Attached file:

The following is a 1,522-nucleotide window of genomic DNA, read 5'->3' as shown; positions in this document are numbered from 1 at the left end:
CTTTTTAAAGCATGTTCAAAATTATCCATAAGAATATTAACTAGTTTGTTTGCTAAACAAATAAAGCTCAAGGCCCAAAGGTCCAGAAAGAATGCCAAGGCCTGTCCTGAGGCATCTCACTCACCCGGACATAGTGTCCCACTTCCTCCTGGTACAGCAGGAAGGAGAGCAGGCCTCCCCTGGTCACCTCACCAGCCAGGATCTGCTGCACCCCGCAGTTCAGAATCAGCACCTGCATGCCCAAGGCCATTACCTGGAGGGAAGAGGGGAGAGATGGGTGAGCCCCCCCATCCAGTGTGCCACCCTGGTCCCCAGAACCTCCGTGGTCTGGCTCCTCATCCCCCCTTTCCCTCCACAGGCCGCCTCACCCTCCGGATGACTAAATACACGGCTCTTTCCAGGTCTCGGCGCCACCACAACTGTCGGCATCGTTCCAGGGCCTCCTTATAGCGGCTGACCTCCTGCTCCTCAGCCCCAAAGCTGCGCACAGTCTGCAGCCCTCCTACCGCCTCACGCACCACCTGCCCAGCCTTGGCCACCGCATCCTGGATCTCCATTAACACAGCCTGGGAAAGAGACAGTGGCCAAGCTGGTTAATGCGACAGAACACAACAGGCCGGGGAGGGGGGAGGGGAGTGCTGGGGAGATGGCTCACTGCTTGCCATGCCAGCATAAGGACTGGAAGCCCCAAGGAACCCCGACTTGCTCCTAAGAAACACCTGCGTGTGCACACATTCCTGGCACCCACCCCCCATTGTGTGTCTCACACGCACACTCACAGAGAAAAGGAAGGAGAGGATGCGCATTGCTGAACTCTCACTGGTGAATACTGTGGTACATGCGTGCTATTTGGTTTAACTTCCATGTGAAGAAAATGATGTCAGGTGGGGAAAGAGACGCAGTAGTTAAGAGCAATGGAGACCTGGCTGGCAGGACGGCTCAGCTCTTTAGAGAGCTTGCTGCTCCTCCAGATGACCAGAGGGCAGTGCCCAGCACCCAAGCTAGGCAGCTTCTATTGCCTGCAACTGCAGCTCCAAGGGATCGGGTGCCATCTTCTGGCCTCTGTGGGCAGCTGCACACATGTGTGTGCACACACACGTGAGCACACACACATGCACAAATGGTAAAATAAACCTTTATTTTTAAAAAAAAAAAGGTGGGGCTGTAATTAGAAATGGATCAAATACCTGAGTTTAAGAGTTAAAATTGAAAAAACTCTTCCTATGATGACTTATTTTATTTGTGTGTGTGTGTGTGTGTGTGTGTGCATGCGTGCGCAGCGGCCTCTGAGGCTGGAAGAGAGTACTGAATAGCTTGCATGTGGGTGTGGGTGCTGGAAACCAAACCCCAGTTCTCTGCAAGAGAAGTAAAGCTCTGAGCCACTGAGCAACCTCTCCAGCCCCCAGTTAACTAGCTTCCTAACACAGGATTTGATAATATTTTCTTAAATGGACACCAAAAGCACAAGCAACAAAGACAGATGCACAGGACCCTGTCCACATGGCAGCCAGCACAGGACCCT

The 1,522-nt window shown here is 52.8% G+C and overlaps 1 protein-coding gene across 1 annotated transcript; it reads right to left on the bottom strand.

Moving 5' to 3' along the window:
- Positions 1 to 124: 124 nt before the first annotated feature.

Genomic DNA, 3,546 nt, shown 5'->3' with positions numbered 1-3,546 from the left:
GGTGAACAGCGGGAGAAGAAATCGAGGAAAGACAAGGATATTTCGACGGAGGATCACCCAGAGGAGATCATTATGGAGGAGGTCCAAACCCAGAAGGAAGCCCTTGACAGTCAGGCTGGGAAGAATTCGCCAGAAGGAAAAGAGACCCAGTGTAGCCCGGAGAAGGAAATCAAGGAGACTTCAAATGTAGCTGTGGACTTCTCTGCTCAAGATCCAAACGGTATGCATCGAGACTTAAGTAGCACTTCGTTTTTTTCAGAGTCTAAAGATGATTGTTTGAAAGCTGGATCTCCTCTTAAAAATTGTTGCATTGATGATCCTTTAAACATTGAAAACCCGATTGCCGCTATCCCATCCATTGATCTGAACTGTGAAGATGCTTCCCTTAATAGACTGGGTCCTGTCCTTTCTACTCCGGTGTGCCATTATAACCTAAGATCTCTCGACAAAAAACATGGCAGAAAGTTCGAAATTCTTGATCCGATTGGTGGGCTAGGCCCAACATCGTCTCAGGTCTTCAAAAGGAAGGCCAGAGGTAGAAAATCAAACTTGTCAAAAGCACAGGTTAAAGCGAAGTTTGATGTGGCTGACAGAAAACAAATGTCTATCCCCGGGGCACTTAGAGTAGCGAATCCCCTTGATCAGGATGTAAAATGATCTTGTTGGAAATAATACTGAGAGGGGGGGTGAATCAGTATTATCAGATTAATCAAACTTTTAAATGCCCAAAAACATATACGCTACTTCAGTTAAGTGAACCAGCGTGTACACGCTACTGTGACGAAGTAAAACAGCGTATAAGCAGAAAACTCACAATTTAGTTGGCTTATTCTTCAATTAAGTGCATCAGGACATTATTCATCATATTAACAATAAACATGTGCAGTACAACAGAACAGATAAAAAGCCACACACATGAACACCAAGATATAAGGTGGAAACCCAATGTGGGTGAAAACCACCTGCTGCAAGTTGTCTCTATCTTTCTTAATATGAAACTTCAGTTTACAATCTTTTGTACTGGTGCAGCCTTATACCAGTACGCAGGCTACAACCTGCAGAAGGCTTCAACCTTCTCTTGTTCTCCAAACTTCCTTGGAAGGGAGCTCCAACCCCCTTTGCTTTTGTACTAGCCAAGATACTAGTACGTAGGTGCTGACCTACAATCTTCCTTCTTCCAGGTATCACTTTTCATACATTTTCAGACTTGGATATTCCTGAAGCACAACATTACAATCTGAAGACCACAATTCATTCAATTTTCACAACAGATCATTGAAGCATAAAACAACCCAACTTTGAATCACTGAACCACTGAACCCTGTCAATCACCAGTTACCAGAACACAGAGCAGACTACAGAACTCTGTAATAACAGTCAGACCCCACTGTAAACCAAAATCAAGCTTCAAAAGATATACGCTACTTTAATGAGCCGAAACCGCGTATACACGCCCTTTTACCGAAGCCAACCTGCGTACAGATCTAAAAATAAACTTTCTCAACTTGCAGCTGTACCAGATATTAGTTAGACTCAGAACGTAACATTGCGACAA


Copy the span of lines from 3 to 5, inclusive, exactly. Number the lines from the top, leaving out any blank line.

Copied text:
The 1,522-nt window shown here is 52.8% G+C and overlaps 1 protein-coding gene across 1 annotated transcript; it reads right to left on the bottom strand.

Moving 5' to 3' along the window:
- Positions 1 to 124: 124 nt before the first annotated feature.